He then played an integral role in the Under-16s’ run to the final of the 2011 Lion City Cup, before opting to join Geylang’s Prime League in 2014 and made his SPL debut in the same year. Tan went on to join Young Lions in 2016 and was a regular starting member for Balestier Khalsa in 2017, before enlisting for NS.
He is now playing for SAFSA in the NFL and is looking to return to professional football as he finishes serving the nation in August 2019.
Largely a bench warmer during the group stages, Neubronner was given his chance in the bronze medal playoff against Montenegro and duly delivered an assist as a right winger.
He then played as a full-back in the 2011 Lion City Cup, before becoming the first and only person amongst the batch to play overseas as he signed an 18-month professional contract with German fourth division club SSV Ulm 1846 in 2013.
He made six appearances and scored a goal for the club’s Under-19s, before returning to Singapore to serve the nation two years later. Losing his touch with the game during his NS stint as an officer prompted him to decide against pursuing a professional football career.
Neubronner chose to focus on academics instead and is now into his final year as a Business Economics undergraduate at the University of Liverpool.
Already impressing at the AYG a year ago with a stunning long-range goal against Iran Under-14s, Hanafi further proved his credentials with two superbly-taken strikes to inspire the 4-1 thrashing of Montenegro in the bronze medal playoff. His nifty dribbling skills and playmaking ability earned him the nickname of “Gelek Prince” as he was the pin-up boy of that tournament.
However his career has taken more twists and turns than a Hollywood movie ever since. Quitting the NFA Under-18 team in 2013 and being labelled a ‘rebel’ by some coaches, he was handed a chance by Balestier Khalsa and managed to make his SPL debut the following year despite signing on a Prime League contract.
The left-footed attacker was then arrested for drug offences in 2015 and sentenced to a year’s imprisonment, but Balestier handed him a lifeline after his release by re-signing him for the 2017 season. It looked like he was on the right track again as he made the SEA Games squad last year along with Lee, Ammirul and Muhaimin, but he then started skipping club trainings thereafter and was released by the Tigers.
Tampines Rovers swooped for his services in early 2018, but his habit of skipping training came back to haunt him as the Stags released him just a couple of months later. In May, he was hauled up by authorities for missing mandatory weekly urine tests and is said to be back in prison again.
Diminutive in stature but tenacious in his playing style, the electric forward won the heart of many fans and was affectionately nicknamed the ‘Chilli Padi’ as he scored three goals throughout the tournament and showed telepathic understanding with strike partner Hanafi. Fans would remember the then 1.55m forward holding off 1.92m Montenegrin centre-back Danilo Sarkic on a couple of occasions.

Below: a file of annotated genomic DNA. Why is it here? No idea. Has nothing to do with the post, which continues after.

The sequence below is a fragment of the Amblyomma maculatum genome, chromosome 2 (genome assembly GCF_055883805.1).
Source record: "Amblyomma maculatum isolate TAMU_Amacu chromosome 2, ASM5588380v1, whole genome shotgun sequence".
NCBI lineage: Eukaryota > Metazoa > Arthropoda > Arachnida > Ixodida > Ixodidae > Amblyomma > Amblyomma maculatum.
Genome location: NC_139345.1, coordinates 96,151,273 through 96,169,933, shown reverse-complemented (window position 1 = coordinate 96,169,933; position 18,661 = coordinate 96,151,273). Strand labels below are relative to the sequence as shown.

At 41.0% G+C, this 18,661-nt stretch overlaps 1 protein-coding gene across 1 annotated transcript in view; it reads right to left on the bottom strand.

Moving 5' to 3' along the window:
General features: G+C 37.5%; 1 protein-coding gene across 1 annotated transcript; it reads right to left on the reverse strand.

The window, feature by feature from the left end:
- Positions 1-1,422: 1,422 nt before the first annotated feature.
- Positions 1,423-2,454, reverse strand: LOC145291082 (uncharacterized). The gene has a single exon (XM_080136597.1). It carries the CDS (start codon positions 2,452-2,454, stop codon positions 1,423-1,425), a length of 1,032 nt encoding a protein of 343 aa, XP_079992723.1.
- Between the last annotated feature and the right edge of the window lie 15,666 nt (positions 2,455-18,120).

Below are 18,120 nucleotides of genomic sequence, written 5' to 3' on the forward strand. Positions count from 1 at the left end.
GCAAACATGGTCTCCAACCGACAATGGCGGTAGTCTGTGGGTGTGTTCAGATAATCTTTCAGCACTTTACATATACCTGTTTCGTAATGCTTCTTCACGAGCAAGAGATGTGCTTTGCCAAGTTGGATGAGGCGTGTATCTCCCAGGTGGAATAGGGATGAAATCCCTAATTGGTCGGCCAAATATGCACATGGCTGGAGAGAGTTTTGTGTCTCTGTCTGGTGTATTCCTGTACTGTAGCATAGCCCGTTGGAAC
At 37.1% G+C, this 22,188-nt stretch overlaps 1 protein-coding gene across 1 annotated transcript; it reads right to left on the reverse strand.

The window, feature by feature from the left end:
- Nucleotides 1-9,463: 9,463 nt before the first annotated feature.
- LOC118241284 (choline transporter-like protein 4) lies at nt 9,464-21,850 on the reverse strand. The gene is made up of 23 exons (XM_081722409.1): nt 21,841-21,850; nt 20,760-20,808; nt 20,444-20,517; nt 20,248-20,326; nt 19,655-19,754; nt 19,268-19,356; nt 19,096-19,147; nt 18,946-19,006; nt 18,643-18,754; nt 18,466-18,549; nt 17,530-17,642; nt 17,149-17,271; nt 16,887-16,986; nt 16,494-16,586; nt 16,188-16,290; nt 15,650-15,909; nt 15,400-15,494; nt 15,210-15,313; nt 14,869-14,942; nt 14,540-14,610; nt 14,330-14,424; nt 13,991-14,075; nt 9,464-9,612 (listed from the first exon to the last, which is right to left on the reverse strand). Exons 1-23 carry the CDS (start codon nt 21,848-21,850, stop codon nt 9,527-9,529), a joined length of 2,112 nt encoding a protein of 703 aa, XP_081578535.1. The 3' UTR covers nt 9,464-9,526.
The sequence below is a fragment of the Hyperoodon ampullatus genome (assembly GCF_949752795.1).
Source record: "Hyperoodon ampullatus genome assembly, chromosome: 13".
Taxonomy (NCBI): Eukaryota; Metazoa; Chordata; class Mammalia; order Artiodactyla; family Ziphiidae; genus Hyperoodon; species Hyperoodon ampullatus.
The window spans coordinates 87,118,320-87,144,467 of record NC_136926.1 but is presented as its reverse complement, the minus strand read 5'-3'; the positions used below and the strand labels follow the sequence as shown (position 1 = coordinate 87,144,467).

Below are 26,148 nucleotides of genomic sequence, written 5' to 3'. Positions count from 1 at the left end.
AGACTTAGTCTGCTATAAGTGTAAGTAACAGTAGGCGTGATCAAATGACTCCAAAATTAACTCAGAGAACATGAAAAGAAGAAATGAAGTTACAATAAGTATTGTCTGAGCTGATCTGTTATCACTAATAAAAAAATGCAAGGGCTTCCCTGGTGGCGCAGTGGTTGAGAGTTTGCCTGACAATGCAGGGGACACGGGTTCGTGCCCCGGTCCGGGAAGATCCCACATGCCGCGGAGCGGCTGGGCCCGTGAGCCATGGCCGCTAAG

Muhaimin then netted against the Flamengo Under-15s in the 2011 Lion City Cup, before becoming the first player amongst the batch to score in the SPL with a tap-in for the Young Lions during the 2014 season.
He was also the only player amongst them all to have ever gotten a call-up to the senior national team during June 2017, although he failed to make an appearance due to injury. As the years went by, his height increased but his goals dwindled due to being deployed largely on the flanks.
In 2018, Muhaimin joined Hougang and with the majority of his 17 appearances coming as a right-back. He has also since started his own business called Beefolio Studio.
A physical and hardworking striker, Syazwan was used as an impact sub during the YOG and subsequently during the 2011 Lion City Cup. He continued with the team till Under-19 level, before joining Warriors’ Prime League in 2015 along with Lee, Lightfoot, Firdaus and Hazim.
He then played for Hougang Prime League for a couple of months the following year before enlisting for NS.
After ORD-ing in May, Syazwan laced up his boots again for NFL side Balestier United and is now interested to secure a professional contract next season. He will also start his Bachelor of Accountancy studies at the Singapore University of Social Sciences (SUSS) in January 2019.
Often berated by then Sports School coach Abdullah Noor for his poor positional sense and composure in front of goal back then, Hazim played supporting cast to the team’s success in the YOG.
A year later, he improved enough to be the team’s main forward at the Lion City Cup and famously scored two goals against Juventus Under-15s – with one of those a well-taken strike from a tight angle. He then banged in 27 goals for the Under-18s to win the TNP Dollah Kassim award in 2013, before making his SPL debut with Warriors FC in 2015.
He went on to score two goals in seven starts for Young Lions in 2016 then left midway through to serve the nation. Finishing his NS stint along with Syazwan a few months ago, he joined NFL side Tiong Bahru United and has scored his fair share of goals to help the team to win the Division One title.
Hazim is now yearning for a return to the SPL in 2019.